Planetary Common Good, Earth’s Future Considered at IOC Conference
The second annual Presidential Conference on the Integrity of Creation at Duquesne University will focus on scientific contributions and religious perspectives of topics from the planetary common good to the future of the earth.
Protecting Our Common Home: Scientific Contributions & Religious Perspectives, which will be held from Wednesday, Sept. 28, through Friday, Sept. 30, will reflect on Pope Francis' appeal to all people to meet "the urgent challenge to protect our common home."
The following conference plenary presentations are free and open to the public and will be held in the Power Center Ballroom:
- Sept. 28 at 7 p.m.: Dr. Ursula Goodenough, professor of biology at Washington University in St. Louis, The Evolutionary Dimensions of Laudato Si
- Sept. 29 at 12:45 p.m.: Dr. Daniel P. Scheid, assistant professor of theology at Duquesne University, The Moral Vision of Laudato Si: The Cosmic Common Good as a Common Ground for Interreligious Ecological Ethics
- Sept. 29 at 4 p.m.: Dr. Celia Deane-Drummond, professor of theology and director of the Center for Theology, Science and Human Flourishing at the University of Notre Dame, The Theological Anthropology of Laudato Si: Tracing the Interplay of Theology, Science and Ecology.
"The plenary speakers for this year's conference are internationally prominent academics who lead the scholarly discourse on science and religion with regard to our responsibility to protect the earth as our common home," said Dr. Gerard Magill, chair of the conference committee and the Gallagher Chair for the Integration of Science, Theology, Philosophy and Law. "We're very fortunate to have such highly respected academics joining us for the entire conference."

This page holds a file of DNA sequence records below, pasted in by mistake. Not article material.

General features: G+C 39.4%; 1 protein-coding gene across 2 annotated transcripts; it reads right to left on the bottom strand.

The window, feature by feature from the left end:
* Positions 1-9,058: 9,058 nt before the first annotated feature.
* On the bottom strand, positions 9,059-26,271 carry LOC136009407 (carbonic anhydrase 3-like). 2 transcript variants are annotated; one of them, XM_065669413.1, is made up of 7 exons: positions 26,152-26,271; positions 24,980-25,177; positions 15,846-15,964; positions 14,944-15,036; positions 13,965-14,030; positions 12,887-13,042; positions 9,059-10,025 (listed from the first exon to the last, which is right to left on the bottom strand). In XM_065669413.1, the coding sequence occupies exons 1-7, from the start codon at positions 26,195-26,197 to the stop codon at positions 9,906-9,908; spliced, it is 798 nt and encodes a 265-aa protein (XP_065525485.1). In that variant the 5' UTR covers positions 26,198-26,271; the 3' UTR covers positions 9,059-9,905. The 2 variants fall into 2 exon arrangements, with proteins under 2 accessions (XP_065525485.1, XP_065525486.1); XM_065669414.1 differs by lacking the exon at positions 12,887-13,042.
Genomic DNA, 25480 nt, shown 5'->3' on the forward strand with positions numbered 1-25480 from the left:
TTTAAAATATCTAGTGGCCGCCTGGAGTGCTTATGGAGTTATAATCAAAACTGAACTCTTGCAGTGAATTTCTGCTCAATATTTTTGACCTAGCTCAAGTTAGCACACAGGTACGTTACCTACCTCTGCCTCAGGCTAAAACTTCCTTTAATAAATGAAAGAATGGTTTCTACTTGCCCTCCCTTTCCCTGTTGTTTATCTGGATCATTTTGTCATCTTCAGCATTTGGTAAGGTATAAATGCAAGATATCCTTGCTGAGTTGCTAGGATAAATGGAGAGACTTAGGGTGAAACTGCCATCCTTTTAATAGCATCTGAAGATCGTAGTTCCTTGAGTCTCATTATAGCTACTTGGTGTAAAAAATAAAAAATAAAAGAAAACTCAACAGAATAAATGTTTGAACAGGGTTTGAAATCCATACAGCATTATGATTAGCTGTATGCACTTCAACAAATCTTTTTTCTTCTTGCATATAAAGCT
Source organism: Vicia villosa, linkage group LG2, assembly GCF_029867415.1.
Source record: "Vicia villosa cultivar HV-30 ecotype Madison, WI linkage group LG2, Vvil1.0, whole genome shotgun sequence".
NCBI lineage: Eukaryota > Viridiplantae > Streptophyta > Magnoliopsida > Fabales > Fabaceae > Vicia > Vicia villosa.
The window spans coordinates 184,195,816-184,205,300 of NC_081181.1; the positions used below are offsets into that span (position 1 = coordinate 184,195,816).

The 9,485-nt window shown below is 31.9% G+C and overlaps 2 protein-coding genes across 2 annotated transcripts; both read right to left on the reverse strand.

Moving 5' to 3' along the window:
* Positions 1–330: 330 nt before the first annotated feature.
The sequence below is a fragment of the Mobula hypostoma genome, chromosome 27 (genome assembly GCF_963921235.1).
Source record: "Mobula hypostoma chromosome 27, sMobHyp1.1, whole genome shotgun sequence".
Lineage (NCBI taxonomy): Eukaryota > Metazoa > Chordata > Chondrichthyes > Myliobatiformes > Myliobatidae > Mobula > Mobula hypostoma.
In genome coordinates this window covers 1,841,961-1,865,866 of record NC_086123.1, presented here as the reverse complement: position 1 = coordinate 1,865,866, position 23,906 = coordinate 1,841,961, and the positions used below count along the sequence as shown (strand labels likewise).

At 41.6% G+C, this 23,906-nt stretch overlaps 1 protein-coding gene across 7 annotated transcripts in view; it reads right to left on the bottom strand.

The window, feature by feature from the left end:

Among the Sept. 29 panel presentations that are open to the public include:
- The Poor and the Earth are Crying Out: Protecting Our Common Home, featuring three members of the Spiritan Congregation
- Navigating the Anthropocene with Jack Sparrow's Compass, Dr. Brady Porter, associate professor of biological sciences, Duquesne University.
For more information, including a link to watch segments of the conference live via a web broadcast, visit www.duq.edu/integrity-of-creation.
Founded in 1878, Duquesne is consistently ranked among the nation's top Catholic research universities for its award-winning faculty and tradition of academic excellence. The University is nationally ranked by U.S. News and World Report and the Princeton Review for its rich academic programs in nine schools of study for nearly 10,000 graduate and undergraduate students, and by the Washington Monthly for service and contributing to students' social mobility. Duquesne is a member of the U.S. President's Higher Education Community Service Honor Roll with Distinction for its contributions to Pittsburgh and communities around the globe. The U.S. Environmental Protection Agency and the Princeton Review's Guide to Green Colleges acknowledge Duquesne's commitment to sustainability.